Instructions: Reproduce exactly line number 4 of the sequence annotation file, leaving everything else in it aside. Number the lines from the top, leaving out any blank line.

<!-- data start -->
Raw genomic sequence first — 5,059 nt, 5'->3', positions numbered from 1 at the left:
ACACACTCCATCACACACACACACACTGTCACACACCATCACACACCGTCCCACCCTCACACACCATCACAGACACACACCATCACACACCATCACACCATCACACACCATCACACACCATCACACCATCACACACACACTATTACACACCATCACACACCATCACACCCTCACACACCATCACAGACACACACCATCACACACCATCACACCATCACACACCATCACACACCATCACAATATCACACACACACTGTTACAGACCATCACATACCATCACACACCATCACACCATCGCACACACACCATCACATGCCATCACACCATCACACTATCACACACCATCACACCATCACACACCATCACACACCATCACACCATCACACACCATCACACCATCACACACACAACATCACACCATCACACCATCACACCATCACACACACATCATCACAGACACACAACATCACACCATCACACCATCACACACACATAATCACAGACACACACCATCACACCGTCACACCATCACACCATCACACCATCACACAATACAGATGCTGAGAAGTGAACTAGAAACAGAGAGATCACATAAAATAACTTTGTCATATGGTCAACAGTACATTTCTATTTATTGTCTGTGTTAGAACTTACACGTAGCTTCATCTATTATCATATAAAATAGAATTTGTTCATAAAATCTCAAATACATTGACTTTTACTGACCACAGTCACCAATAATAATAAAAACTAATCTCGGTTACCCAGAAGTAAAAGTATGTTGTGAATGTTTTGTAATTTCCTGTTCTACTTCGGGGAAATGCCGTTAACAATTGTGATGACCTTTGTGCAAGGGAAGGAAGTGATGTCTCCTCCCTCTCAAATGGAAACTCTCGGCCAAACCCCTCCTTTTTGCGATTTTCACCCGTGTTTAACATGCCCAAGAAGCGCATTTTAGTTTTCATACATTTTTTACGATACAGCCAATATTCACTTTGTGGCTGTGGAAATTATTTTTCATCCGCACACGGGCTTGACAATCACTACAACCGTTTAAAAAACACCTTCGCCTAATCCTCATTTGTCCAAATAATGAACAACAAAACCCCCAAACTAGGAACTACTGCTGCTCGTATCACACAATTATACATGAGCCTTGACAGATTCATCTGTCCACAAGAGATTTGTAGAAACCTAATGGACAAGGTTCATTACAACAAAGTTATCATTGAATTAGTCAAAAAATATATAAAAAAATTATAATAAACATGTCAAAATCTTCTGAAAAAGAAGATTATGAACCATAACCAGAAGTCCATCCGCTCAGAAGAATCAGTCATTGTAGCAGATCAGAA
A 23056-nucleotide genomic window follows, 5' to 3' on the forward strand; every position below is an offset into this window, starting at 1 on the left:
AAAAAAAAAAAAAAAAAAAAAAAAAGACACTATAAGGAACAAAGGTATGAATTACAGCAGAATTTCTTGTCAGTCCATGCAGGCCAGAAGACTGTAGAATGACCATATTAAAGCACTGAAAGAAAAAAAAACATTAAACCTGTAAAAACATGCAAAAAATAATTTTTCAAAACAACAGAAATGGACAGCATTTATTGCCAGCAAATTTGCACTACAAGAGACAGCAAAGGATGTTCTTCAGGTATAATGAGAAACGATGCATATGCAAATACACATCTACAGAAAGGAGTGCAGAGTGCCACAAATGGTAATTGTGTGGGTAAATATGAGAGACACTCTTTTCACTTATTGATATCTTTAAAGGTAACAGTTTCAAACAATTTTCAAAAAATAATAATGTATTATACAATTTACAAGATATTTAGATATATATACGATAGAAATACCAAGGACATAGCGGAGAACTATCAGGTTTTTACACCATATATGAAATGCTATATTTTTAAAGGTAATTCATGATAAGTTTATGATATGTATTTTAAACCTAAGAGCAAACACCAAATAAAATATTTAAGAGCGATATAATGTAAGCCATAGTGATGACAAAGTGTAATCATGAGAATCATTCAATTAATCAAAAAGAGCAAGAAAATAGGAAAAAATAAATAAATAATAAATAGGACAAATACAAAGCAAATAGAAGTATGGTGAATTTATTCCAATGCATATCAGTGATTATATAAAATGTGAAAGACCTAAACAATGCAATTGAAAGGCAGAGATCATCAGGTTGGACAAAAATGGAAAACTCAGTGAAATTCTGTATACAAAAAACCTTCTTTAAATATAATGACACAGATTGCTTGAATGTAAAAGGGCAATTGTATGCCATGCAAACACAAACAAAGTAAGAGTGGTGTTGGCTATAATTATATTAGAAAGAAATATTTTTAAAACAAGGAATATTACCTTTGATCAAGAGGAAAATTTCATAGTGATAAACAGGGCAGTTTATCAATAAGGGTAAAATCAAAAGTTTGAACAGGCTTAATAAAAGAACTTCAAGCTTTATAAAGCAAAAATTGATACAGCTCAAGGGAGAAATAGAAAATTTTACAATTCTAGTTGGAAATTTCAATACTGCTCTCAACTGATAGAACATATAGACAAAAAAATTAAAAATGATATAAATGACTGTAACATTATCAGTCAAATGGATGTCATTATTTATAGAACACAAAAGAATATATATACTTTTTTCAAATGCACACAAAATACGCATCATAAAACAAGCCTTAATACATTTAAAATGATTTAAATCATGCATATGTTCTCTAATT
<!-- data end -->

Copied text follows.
AAAAAAAAAAAAAAAAAAAAAAAAAGACACTATAAGGAACAAAGGTATGAATTACAGCAGAATTTCTTGTCAGTCCATGCAGGCCAGAAGACTGTAGAATGACCATATTAAAGCACTGAAAGAAAAAAAAACATTAAACCTGTAAAAACATGCAAAAAATAATTTTTCAAAACAACAGAAATGGACAGCATTTATTGCCAGCAAATTTGCACTACAAGAGACAGCAAAGGATGTTCTTCAGGTATAATGAGAAACGATGCATATGCAAATACACATCTACAGAAAGGAGTGCAGAGTGCCACAAATGGTAATTGTGTGGGTAAATATGAGAGACACTCTTTTCACTTATTGATATCTTTAAAGGTAACAGTTTCAAACAATTTTCAAAAAATAATAATGTATTATACAATTTACAAGATATTTAGATATATATACGATAGAAATACCAAGGACATAGCGGAGAACTATCAGGTTTTTACACCATATATGAAATGCTATATTTTTAAAGGTAATTCATGATAAGTTTATGATATGTATTTTAAACCTAAGAGCAAACACCAAATAAAATATTTAAGAGCGATATAATGTAAGCCATAGTGATGACAAAGTGTAATCATGAGAATCATTCAATTAATCAAAAAGAGCAAGAAAATAGGAAAAAATAAATAAATAATAAATAGGACAAATACAAAGCAAATAGAAGTATGGTGAATTTATTCCAATGCATATCAGTGATTATATAAAATGTGAAAGACCTAAACAATGCAATTGAAAGGCAGAGATCATCAGGTTGGACAAAAATGGAAAACTCAGTGAAATTCTGTATACAAAAAACCTTCTTTAAATATAATGACACAGATTGCTTGAATGTAAAAGGGCAATTGTATGCCATGCAAACACAAACAAAGTAAGAGTGGTGTTGGCTATAATTATATTAGAAAGAAATATTTTTAAAACAAGGAATATTACCTTTGATCAAGAGGAAAATTTCATAGTGATAAACAGGGCAGTTTATCAATAAGGGTAAAATCAAAAGTTTGAACAGGCTTAATAAAAGAACTTCAAGCTTTATAAAGCAAAAATTGATACAGCTCAAGGGAGAAATAGAAAATTTTACAATTCTAGTTGGAAATTTCAATACTGCTCTCAACTGATAGAACATATAGACAAAAAAATTAAAAATGATATAAATGACTGTAACATTATCAGTCAAATGGATGTCATTATTTATAGAACACAAAAGAATATATATACTTTTTTCAAATGCACACAAAATACGCATCATAAAACAAGCCTTAATACATTTAAAATGATTTAAATCATGCATATGTTCTCTAATT